On its back with its feet in the air, a wood louse was stranded in the middle of my patio. Defenceless and in the open, its future looked bleak.
Gallantly, I came to the rescue. I turned it over. But, more than that, I moved it to a less exposed part of the garden where I had some rotting wood – an environment which I thought would be much more to its liking.
But did I act too hastily? Did I do the right thing?
Certainly, there are no issues with the saving of a life. I was giving it a second chance. But, moving the wood louse to a different part of the garden…. Was that such a wise move?
I will have disturbed the delicate balance of nature. In the insect world, this seemingly innocuous action may amount to a tsunami of drama and change.
First of all, and most immediately, the wood louse may have young offspring that it is raising. To move it from its territory means that it will no longer be able to feed and nurture those offspring so they will die. My saving of a single life will have led to the killing of many.
Secondly, although I am not entirely sure about wood lice, most animals are territorial. So, to move an animal out of its territory creates a space for other animals to compete for. The territorial balance will be disturbed. I may have instigated an outbreak of wood lice wars on my patio.
For the conveyed wood louse, it is now without a territory – effectively in a foreign land – so it will have to compete in order to gain one. It will be like starting out in life again.
Even more significantly, my actions may have a determining influence on the wood lice population as a whole. I may have moved the wood louse into a wholly new environment, an environment inhabited by a slightly different strain of wood louse.
If my wood louse establishes itself and successfully reproduces, then its variant genes will enter the local wood louse population. Suddenly, like throwing a grenade into a crowded room, I have introduced new genes into that localised environment’s evolutionary mix.
Admittedly, my wood louse has not moved far, but it may be far enough to impact the evolutionary course, and if I had moved it further – to the local park for instance – then the affect might be even greater.
Who knows what affect my wood louse will go on to have!
Inadvertently, have I perhaps done what settlers did to Australia in the eighteenth century when they took rabbits to the new continent? The rabbits were initially caged and used for food but were later released to be used for recreational hunting. There are now approaching 200 million of them in the wild. They have become a pest, destroying crops and being responsible for the decline and extinction of many native plants and animals.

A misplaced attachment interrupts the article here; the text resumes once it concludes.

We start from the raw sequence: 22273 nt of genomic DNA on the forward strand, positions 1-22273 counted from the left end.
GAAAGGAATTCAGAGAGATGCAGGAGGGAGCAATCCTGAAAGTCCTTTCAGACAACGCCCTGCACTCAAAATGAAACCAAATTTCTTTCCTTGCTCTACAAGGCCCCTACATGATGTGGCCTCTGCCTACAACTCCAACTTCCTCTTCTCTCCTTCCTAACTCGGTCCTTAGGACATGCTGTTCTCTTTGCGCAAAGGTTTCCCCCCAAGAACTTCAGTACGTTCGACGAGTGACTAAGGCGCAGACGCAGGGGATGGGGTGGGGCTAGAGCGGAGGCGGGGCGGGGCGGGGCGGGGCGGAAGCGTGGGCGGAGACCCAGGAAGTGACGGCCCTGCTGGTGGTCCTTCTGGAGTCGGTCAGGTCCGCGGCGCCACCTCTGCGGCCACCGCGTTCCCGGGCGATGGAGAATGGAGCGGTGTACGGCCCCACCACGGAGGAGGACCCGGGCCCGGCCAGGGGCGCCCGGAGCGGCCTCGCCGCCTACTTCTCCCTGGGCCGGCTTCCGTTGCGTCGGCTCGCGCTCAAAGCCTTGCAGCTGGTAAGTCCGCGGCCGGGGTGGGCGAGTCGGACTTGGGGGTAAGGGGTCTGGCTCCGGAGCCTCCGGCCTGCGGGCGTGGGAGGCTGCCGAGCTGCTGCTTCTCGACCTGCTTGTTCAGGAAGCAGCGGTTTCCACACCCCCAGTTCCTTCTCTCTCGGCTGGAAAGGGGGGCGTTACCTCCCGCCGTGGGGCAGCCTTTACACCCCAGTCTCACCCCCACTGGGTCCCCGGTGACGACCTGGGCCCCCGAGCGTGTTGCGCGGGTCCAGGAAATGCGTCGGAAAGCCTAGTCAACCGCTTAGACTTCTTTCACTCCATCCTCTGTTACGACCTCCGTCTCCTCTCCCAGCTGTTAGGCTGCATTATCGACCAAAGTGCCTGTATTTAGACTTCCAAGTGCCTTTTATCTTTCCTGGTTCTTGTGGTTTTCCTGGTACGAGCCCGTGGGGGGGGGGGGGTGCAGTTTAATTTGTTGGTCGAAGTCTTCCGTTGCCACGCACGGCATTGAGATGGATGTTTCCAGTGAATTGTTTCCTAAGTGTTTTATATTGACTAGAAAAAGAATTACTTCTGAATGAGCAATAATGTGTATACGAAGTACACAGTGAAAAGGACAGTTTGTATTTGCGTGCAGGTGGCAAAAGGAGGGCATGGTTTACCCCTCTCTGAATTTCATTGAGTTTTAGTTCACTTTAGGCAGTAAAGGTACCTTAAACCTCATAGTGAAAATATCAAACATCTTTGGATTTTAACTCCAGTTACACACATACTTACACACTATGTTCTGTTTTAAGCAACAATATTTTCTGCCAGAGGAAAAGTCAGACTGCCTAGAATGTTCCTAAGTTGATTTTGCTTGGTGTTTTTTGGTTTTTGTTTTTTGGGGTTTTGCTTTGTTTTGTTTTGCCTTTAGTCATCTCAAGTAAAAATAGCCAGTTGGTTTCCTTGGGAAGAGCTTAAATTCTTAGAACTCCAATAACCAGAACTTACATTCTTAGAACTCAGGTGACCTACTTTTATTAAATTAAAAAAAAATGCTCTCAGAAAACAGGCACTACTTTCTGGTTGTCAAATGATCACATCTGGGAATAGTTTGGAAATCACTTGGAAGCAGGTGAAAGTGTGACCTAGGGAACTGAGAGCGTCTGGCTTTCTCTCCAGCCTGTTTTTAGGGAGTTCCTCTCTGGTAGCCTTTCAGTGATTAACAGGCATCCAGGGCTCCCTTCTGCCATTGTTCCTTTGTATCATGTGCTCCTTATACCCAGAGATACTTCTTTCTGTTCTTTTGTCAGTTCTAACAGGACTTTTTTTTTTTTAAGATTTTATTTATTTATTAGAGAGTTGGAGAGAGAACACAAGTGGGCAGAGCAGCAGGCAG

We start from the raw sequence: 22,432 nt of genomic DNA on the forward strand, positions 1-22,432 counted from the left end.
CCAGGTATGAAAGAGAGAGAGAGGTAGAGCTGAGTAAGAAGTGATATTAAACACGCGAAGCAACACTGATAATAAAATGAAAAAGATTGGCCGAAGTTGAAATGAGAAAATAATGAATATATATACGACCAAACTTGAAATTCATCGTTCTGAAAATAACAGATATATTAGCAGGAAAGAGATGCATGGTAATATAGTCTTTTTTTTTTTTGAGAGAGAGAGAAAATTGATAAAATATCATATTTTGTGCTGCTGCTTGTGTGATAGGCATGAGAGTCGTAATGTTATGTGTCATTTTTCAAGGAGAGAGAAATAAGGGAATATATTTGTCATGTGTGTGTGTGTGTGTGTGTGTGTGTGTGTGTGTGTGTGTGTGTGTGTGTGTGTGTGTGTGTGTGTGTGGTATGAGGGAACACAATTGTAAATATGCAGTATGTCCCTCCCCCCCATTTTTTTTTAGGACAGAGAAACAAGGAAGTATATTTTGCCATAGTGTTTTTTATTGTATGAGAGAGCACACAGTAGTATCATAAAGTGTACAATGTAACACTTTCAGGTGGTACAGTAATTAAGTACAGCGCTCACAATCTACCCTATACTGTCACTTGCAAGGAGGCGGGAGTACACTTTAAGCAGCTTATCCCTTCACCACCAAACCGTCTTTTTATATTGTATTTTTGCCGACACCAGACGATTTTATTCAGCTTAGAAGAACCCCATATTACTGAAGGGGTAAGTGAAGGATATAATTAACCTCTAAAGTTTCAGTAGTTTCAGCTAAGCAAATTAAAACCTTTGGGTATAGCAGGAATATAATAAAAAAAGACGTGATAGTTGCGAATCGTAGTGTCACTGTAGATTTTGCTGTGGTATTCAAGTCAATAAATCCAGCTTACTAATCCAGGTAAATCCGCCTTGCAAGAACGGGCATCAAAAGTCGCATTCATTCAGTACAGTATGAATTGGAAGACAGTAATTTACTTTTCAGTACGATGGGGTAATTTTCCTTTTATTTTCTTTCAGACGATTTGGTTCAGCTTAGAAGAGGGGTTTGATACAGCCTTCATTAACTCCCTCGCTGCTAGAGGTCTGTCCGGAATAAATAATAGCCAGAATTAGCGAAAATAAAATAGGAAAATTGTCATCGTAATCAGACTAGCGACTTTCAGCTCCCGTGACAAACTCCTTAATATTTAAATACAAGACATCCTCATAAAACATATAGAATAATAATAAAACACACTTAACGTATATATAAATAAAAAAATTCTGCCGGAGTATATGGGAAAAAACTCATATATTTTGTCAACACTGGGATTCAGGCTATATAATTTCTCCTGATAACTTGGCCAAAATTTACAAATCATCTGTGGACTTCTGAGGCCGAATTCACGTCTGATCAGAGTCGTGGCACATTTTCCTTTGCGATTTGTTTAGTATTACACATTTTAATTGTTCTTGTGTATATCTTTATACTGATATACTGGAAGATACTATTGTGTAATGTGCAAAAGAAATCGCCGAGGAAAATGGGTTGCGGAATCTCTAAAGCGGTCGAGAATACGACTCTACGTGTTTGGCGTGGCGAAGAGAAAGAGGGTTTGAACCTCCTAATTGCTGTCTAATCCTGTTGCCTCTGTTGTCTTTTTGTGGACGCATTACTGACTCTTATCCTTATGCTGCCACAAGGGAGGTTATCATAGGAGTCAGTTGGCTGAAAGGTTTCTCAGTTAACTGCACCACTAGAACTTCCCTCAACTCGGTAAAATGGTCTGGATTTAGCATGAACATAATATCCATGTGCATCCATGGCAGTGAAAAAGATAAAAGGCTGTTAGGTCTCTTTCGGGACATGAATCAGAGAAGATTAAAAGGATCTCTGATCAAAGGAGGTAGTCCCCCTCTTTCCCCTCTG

There are countless other examples where invasive species have wiped out an existing population: grey squirrels, Japanese knotweed, Asian hornets, American mink…..
Most of the time, these invasive misdemeanours stem from our human actions; from our ignorance and innocence. Too often, we act without thinking it through. Humanity – the bull in the china shop.
Similarly, my wood louse’s rehoming was not well thought out. Good intentions but I can’t say I gave too much thought to the wider ecological consequences.
Of course, there is a more positive viewpoint I could take. My actions, rather than being seen as negative and interfering, could be considered as more positive and facilitative. By moving my garden wood louse I am giving nature the chance to be genetically creative. There’s the possibility of new, different genes that can be galvanised towards species improvement. It’s an opportunity for nature to progress.
Either way, whether I have been a force for good or ill, there is potentially no limit to the impact I may have had. If my wood louse brings some new genetic qualities to the wood lice of the rotting wood then they will acquire an evolutionary advantage and other species will suffer in the short term. Those other species will have to adapt to the newly adapted wood louse. There will be a ripple effect, and, like a butterfly flapping its wings on the other side of the world, my wood louse changes the course of evolutionary destiny.
Nature – so intricate, so fragile, so vulnerable – an interwoven network of activity that rests on a delicate balance but which can so easily be disturbed when something new and varied is thrown into the mix.
But please, do not be so quick to judge. There should be no blame, accusations or criticisms. As mitigation I offer the fact that my – as will your – daily consumptions, activities and life choices will be far more impacting on nature. In the wider scheme of things, my moving of a wood louse really doesn’t amount to very much.
Even so, my actions have been interfering. I have acted as a mini-God with the power of life and death and the ability to shape the world of nature.
Perhaps I should be rather more wary and considerate of such actions in the future. Perhaps I should have just left the wood louse to its fate. Perhaps I should just let nature take its course.